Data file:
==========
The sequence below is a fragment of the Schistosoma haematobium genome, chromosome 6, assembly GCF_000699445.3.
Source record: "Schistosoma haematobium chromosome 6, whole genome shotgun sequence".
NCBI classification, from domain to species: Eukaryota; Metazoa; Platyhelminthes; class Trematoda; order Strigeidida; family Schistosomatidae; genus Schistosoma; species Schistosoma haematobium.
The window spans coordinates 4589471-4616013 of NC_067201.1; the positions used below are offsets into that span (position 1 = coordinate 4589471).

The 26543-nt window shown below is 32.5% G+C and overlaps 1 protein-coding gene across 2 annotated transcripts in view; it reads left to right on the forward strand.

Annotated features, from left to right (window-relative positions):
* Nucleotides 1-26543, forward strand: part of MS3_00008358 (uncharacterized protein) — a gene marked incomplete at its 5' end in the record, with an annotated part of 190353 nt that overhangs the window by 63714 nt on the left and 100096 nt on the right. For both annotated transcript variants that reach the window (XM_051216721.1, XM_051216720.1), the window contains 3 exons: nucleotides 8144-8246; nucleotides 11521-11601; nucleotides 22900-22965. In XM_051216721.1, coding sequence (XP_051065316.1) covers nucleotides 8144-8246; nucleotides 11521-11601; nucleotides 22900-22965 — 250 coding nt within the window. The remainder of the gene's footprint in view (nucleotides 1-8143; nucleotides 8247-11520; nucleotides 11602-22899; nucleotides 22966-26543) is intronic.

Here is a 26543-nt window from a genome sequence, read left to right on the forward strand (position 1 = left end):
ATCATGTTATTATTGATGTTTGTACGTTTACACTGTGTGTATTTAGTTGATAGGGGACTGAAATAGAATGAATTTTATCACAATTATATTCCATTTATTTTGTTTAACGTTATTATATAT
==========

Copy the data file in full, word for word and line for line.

The sequence below is a fragment of the Schistosoma haematobium genome, chromosome 6, assembly GCF_000699445.3.
Source record: "Schistosoma haematobium chromosome 6, whole genome shotgun sequence".
NCBI classification, from domain to species: Eukaryota; Metazoa; Platyhelminthes; class Trematoda; order Strigeidida; family Schistosomatidae; genus Schistosoma; species Schistosoma haematobium.
The window spans coordinates 4589471-4616013 of NC_067201.1; the positions used below are offsets into that span (position 1 = coordinate 4589471).

The 26543-nt window shown below is 32.5% G+C and overlaps 1 protein-coding gene across 2 annotated transcripts in view; it reads left to right on the forward strand.

Annotated features, from left to right (window-relative positions):
* Nucleotides 1-26543, forward strand: part of MS3_00008358 (uncharacterized protein) — a gene marked incomplete at its 5' end in the record, with an annotated part of 190353 nt that overhangs the window by 63714 nt on the left and 100096 nt on the right. For both annotated transcript variants that reach the window (XM_051216721.1, XM_051216720.1), the window contains 3 exons: nucleotides 8144-8246; nucleotides 11521-11601; nucleotides 22900-22965. In XM_051216721.1, coding sequence (XP_051065316.1) covers nucleotides 8144-8246; nucleotides 11521-11601; nucleotides 22900-22965 — 250 coding nt within the window. The remainder of the gene's footprint in view (nucleotides 1-8143; nucleotides 8247-11520; nucleotides 11602-22899; nucleotides 22966-26543) is intronic.

Here is a 26543-nt window from a genome sequence, read left to right on the forward strand (position 1 = left end):
ATCATGTTATTATTGATGTTTGTACGTTTACACTGTGTGTATTTAGTTGATAGGGGACTGAAATAGAATGAATTTTATCACAATTATATTCCATTTATTTTGTTTAACGTTATTATATAT